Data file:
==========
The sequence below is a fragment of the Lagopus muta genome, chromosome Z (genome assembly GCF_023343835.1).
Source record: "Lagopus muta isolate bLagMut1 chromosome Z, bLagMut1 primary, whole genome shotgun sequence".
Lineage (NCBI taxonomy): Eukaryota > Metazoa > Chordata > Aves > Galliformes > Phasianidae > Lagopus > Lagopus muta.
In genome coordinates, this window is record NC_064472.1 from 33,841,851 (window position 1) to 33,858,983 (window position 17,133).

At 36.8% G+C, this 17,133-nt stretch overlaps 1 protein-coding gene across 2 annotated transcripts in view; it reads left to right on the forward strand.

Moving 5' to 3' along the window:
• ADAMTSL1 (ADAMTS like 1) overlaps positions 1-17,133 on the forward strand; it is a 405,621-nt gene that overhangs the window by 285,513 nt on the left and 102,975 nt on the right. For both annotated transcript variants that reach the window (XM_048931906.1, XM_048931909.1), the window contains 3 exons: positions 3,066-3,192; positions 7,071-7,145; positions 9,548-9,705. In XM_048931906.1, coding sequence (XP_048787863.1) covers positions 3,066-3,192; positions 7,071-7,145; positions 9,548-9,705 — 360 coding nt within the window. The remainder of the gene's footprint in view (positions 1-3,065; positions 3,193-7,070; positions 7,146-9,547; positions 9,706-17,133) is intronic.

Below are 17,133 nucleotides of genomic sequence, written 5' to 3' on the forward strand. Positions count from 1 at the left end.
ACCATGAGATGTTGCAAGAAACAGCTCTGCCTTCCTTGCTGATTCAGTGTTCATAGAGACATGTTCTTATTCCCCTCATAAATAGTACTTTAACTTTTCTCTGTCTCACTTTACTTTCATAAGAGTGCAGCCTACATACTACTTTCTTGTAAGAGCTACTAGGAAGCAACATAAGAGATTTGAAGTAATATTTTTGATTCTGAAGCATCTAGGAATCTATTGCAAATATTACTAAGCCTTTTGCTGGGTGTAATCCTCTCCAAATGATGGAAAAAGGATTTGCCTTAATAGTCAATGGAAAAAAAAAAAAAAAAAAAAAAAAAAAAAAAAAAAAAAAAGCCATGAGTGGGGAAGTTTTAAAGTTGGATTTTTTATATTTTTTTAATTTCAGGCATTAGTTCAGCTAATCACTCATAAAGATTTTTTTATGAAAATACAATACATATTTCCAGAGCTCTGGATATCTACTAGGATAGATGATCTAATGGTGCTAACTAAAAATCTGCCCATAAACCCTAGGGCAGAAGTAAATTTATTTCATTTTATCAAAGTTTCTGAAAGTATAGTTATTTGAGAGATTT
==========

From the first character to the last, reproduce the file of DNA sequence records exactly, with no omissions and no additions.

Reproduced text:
The sequence below is a fragment of the Lagopus muta genome, chromosome Z (genome assembly GCF_023343835.1).
Source record: "Lagopus muta isolate bLagMut1 chromosome Z, bLagMut1 primary, whole genome shotgun sequence".
Lineage (NCBI taxonomy): Eukaryota > Metazoa > Chordata > Aves > Galliformes > Phasianidae > Lagopus > Lagopus muta.
In genome coordinates, this window is record NC_064472.1 from 33,841,851 (window position 1) to 33,858,983 (window position 17,133).

At 36.8% G+C, this 17,133-nt stretch overlaps 1 protein-coding gene across 2 annotated transcripts in view; it reads left to right on the forward strand.

Moving 5' to 3' along the window:
• ADAMTSL1 (ADAMTS like 1) overlaps positions 1-17,133 on the forward strand; it is a 405,621-nt gene that overhangs the window by 285,513 nt on the left and 102,975 nt on the right. For both annotated transcript variants that reach the window (XM_048931906.1, XM_048931909.1), the window contains 3 exons: positions 3,066-3,192; positions 7,071-7,145; positions 9,548-9,705. In XM_048931906.1, coding sequence (XP_048787863.1) covers positions 3,066-3,192; positions 7,071-7,145; positions 9,548-9,705 — 360 coding nt within the window. The remainder of the gene's footprint in view (positions 1-3,065; positions 3,193-7,070; positions 7,146-9,547; positions 9,706-17,133) is intronic.

Below are 17,133 nucleotides of genomic sequence, written 5' to 3' on the forward strand. Positions count from 1 at the left end.
ACCATGAGATGTTGCAAGAAACAGCTCTGCCTTCCTTGCTGATTCAGTGTTCATAGAGACATGTTCTTATTCCCCTCATAAATAGTACTTTAACTTTTCTCTGTCTCACTTTACTTTCATAAGAGTGCAGCCTACATACTACTTTCTTGTAAGAGCTACTAGGAAGCAACATAAGAGATTTGAAGTAATATTTTTGATTCTGAAGCATCTAGGAATCTATTGCAAATATTACTAAGCCTTTTGCTGGGTGTAATCCTCTCCAAATGATGGAAAAAGGATTTGCCTTAATAGTCAATGGAAAAAAAAAAAAAAAAAAAAAAAAAAAAAAAAAAAAAAAAGCCATGAGTGGGGAAGTTTTAAAGTTGGATTTTTTATATTTTTTTAATTTCAGGCATTAGTTCAGCTAATCACTCATAAAGATTTTTTTATGAAAATACAATACATATTTCCAGAGCTCTGGATATCTACTAGGATAGATGATCTAATGGTGCTAACTAAAAATCTGCCCATAAACCCTAGGGCAGAAGTAAATTTATTTCATTTTATCAAAGTTTCTGAAAGTATAGTTATTTGAGAGATTT